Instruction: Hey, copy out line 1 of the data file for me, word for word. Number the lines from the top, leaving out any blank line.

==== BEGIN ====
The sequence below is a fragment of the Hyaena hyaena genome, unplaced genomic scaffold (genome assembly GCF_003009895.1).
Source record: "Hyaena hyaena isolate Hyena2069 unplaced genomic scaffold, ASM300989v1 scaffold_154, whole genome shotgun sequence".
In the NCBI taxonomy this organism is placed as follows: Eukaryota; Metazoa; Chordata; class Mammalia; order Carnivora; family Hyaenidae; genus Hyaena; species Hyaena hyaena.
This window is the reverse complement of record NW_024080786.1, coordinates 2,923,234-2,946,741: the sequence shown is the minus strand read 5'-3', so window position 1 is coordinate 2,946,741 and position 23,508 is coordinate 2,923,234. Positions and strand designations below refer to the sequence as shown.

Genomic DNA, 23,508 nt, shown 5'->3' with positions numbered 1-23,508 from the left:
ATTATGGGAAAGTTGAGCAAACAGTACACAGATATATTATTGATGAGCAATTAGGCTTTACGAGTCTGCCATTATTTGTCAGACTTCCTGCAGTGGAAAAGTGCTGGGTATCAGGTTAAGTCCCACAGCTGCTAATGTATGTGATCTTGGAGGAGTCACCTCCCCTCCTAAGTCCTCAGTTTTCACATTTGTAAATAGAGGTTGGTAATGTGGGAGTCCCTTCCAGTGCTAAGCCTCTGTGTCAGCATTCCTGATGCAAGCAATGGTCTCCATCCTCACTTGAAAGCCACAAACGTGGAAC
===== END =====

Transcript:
The sequence below is a fragment of the Hyaena hyaena genome, unplaced genomic scaffold (genome assembly GCF_003009895.1).